The actual letter was sent to Congress that July, signed by Koster and 48 other attorneys general. Koster’s office referenced this letter.

So, does sending a letter to Congress count as working to end human trafficking? Not if you ask the Greitens campaign.

"That’s the problem with career politicians like Chris Koster," Greitens campaign manager Austin Chambers told the Springfield News-Leader. "They think sending a letter and a press release counts for doing something."

According to Koster

But if you ask the attorney general’s office, Koster wasn’t finished with Backpage in 2013.

On Oct. 15, 2014, Koster and the National Association of Attorneys General sent a letter to Congress asking for passage of the Amy and Vicky Act, which would make anyone involved in the sale or distribution of child pornography liable for restitution.

Five days later, Koster and other attorneys general once again asked Congress to pass the SAVE Act, rehashing the sentiment of the June 2013 letter given to us by both Koster and Greitens. The letter, given to us by Koster’s press secretary, directly mentions Backpage.

At the state level, in May, Koster’s office announced tuition-free training for prosecutors and members of law enforcement on how to effectively investigate human trafficking.

Dirty money?

But the question still stands: Did Chris Koster abandon efforts to restrict Backpage as a broker of sexual services as the Greitens’s campaign claims?

It’s impossible to tell whether the donations caused Koster to ease up on his investigation into Backpage. However, Koster’s office provided us with evidence of continued activity against Backpage, even after the 2011 donations cited by the Greitens campaign.

It’s also perfectly legal for lobbying firms to donate to campaigns, said James Klahr, executive director of the Missouri Ethics Commission.

Klahr said the commission hasn’t analyzed how often or why lobbying firms make contributions, but a quick donor search shows SNR Denton and its employees donated consistently to Missouri campaigns since 2010. Even after merging into the multinational firm Dentons, the company continued political contributions. Dentons represents a long list of corporations.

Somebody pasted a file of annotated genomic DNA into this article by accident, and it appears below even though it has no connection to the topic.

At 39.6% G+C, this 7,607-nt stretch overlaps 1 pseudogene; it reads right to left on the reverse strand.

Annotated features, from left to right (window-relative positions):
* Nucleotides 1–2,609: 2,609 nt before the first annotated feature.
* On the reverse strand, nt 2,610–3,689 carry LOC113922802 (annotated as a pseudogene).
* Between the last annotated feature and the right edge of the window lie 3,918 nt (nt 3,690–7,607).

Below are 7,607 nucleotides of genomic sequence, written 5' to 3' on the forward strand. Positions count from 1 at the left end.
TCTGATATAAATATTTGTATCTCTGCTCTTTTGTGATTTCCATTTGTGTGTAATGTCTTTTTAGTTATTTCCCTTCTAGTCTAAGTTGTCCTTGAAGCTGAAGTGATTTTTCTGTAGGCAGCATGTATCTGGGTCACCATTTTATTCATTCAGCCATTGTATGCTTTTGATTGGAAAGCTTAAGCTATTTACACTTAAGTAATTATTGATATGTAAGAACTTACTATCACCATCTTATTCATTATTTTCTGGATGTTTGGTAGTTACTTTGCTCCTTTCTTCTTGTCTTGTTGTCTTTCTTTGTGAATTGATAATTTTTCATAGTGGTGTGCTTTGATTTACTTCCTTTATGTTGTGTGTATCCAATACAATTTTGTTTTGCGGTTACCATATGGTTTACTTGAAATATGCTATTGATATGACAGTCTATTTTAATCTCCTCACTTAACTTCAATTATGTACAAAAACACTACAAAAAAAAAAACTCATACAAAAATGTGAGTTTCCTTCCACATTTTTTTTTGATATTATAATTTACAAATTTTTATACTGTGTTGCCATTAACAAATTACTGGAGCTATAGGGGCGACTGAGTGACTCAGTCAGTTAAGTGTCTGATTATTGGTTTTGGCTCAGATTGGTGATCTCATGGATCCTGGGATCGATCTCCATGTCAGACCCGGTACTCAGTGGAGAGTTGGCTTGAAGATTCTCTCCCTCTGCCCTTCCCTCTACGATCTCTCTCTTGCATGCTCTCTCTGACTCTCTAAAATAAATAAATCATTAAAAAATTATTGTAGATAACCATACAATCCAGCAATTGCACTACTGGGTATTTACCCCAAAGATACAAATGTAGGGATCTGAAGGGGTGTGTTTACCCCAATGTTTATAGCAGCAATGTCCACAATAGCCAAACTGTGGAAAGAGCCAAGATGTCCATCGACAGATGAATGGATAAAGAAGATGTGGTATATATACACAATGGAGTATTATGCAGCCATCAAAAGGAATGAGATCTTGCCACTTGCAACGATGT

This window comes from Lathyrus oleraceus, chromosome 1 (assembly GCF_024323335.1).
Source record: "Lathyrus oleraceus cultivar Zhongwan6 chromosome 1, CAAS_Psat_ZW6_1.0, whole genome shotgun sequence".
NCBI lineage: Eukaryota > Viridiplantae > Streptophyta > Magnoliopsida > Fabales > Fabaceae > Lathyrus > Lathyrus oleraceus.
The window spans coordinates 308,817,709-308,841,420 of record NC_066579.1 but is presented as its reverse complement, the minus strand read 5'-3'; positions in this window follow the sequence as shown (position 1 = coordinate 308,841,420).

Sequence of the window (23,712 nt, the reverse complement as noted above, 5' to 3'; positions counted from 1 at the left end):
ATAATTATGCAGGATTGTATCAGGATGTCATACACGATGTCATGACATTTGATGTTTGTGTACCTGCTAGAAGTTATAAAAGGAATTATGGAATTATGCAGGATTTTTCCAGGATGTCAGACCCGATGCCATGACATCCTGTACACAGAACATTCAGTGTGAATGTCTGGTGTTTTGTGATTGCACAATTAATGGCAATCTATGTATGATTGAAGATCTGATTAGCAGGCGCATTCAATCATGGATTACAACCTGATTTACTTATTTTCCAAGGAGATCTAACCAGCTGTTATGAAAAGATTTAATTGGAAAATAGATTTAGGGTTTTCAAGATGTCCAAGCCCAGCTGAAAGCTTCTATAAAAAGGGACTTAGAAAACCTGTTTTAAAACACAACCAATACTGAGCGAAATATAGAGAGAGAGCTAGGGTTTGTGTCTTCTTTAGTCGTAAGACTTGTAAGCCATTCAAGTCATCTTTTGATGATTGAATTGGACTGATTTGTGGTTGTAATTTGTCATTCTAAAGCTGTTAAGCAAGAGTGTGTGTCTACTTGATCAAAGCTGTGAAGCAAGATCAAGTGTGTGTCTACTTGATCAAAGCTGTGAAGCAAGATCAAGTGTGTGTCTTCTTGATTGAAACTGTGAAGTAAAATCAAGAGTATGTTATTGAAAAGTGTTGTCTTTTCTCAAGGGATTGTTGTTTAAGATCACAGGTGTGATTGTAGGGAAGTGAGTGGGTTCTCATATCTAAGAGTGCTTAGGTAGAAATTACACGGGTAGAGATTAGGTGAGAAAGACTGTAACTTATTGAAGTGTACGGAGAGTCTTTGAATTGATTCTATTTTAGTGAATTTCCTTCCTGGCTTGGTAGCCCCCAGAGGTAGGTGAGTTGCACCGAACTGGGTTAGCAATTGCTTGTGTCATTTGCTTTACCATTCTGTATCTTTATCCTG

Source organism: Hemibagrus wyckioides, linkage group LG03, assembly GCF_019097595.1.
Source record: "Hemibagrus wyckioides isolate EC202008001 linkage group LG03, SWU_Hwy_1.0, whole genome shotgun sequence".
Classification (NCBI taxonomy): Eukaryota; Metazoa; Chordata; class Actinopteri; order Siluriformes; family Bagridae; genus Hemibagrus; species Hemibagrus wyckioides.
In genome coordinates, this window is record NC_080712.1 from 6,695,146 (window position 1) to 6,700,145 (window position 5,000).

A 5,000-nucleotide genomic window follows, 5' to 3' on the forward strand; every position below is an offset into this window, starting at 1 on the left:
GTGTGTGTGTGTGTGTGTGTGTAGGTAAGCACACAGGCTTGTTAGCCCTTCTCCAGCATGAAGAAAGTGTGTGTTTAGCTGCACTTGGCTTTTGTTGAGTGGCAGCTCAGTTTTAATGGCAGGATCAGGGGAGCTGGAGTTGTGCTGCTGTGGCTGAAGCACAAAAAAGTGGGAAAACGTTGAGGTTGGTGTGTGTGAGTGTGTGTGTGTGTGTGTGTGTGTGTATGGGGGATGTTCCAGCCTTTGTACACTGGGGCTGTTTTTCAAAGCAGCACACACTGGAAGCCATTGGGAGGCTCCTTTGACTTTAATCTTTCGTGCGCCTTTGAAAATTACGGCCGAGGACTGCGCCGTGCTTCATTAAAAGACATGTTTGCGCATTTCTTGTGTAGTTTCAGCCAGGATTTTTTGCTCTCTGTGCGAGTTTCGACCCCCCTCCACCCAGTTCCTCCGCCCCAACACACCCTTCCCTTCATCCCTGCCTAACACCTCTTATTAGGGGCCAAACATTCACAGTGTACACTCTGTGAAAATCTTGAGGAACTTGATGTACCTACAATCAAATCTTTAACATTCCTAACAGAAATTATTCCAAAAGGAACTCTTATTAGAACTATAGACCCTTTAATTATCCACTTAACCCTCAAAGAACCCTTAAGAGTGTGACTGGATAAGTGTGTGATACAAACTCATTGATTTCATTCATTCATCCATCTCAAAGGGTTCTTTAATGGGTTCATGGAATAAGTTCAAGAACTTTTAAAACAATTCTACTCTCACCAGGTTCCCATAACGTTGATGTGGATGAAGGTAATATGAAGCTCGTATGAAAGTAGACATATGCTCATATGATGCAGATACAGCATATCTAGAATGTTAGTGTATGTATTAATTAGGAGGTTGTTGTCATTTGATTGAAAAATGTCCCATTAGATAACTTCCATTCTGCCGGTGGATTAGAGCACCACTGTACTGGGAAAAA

The firm isn’t exclusive to Koster. In fact, Dentons has donated to Greitens’s charity, The Mission Continues, since at least 2013.

Koster has not had any ethics complaints related to donations from the firm, and Greitens can’t file a complaint, because the contributions were made more than two years ago, beyond the statute of limitations for ethics complaints.

But, this isn’t Koster’s first time getting tangled in legal and lobbyist firm meddling. A 2014 investigation by The New York Times found that in 2013, successful lobbying by the law firm representing 5-Hour Energy led to Koster ending an investigation into false advertising by the company. Such practice is common for attorneys general across the country, the investigation found.

However, one month after the Times article, Koster’s campaign decided to stop receiving contributions from lobbyistsconnected to anyone involved in litigation with the attorney general’s office. According to campaign spokesman David Turner, the campaign returned more than $115,000 since implementing the policy.

Koster’s campaign did not receive any contributions from Dentons after 2014.

Our rating

Greitens said Koster "fell silent" as attorney general in pursuing a case against a free classified service accused of promoting prostitution after accepting "over $12,000 in campaign contributions" from people affiliated with the service.

A lobbying firm that represents the classified service, SNR Denton, and its employees contributed to Koster’s campaign.

Koster’s office didn’t end its efforts to restrict Backpage after the donations were made. Greitens’ campaign says Koster’s efforts were hollow. But that’s up for interpretation.

The statement contains an element of truth, but ignores critical facts that would give a different impression.

We rate the statement Mostly False.